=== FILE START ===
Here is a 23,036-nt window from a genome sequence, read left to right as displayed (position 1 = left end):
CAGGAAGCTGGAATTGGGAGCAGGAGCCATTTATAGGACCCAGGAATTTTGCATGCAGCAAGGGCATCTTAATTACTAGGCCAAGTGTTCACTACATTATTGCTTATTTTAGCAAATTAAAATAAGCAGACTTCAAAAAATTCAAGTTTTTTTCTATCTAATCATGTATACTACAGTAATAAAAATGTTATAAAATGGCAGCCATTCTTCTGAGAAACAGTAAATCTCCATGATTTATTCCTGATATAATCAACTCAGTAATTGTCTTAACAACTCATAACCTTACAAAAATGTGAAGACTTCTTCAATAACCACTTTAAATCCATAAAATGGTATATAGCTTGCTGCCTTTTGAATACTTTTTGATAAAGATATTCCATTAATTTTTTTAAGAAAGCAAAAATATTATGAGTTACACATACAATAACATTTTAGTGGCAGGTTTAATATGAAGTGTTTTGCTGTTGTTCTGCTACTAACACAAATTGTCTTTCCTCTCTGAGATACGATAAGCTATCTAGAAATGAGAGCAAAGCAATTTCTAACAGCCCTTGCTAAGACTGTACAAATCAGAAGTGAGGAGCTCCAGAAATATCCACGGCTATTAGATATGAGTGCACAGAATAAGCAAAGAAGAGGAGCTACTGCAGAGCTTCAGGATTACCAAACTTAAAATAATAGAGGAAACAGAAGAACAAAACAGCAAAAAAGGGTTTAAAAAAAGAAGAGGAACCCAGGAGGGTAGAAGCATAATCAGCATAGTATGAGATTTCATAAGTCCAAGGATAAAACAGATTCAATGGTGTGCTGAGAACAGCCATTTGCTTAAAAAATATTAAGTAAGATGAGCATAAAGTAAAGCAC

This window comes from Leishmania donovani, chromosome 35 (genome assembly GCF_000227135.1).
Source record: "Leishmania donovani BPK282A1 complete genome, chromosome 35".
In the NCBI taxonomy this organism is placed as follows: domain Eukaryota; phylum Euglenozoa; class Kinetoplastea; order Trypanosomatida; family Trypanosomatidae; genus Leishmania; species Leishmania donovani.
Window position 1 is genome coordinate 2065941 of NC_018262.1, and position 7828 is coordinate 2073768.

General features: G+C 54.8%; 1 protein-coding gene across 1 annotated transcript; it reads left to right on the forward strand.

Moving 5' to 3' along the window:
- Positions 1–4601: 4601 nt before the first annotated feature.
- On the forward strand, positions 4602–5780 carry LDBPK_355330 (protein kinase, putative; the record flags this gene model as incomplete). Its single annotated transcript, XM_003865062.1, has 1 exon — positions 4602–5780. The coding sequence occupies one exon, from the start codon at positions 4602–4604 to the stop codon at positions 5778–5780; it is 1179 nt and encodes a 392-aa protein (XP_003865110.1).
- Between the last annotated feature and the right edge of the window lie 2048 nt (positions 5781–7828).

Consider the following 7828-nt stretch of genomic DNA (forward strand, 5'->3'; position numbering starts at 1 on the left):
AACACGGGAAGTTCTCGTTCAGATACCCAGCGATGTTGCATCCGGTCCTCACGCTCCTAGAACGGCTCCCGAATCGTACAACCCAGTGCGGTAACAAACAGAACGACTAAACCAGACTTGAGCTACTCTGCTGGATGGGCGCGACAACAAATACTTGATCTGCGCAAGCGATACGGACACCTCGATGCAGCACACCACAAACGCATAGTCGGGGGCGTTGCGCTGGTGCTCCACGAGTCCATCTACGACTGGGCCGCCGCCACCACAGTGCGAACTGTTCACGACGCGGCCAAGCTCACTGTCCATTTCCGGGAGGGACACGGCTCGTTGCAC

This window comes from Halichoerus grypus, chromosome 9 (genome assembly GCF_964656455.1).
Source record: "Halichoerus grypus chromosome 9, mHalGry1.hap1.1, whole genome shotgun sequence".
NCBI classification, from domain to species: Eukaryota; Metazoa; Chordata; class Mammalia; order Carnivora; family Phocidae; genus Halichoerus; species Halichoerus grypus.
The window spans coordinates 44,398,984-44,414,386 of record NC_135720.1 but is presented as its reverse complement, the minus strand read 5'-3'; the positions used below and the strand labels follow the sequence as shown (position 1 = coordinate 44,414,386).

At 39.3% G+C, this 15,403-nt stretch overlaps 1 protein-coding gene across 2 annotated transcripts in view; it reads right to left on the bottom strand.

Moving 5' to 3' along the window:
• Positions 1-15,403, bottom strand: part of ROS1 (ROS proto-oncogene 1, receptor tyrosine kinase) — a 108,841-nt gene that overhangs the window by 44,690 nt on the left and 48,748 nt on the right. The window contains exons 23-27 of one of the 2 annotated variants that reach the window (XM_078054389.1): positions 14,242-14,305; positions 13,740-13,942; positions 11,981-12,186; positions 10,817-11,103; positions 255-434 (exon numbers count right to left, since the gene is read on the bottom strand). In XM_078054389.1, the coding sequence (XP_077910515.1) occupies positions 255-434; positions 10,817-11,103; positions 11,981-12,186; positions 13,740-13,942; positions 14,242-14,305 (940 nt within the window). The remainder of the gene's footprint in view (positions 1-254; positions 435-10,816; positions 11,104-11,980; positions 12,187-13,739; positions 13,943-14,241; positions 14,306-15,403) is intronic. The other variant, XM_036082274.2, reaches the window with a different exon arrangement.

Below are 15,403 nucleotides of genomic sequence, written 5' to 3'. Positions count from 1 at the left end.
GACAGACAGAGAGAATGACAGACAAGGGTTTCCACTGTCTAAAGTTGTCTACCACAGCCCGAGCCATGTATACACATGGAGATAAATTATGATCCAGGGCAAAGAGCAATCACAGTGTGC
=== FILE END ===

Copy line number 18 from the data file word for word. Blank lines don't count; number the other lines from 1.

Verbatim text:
At 39.3% G+C, this 15,403-nt stretch overlaps 1 protein-coding gene across 2 annotated transcripts in view; it reads right to left on the bottom strand.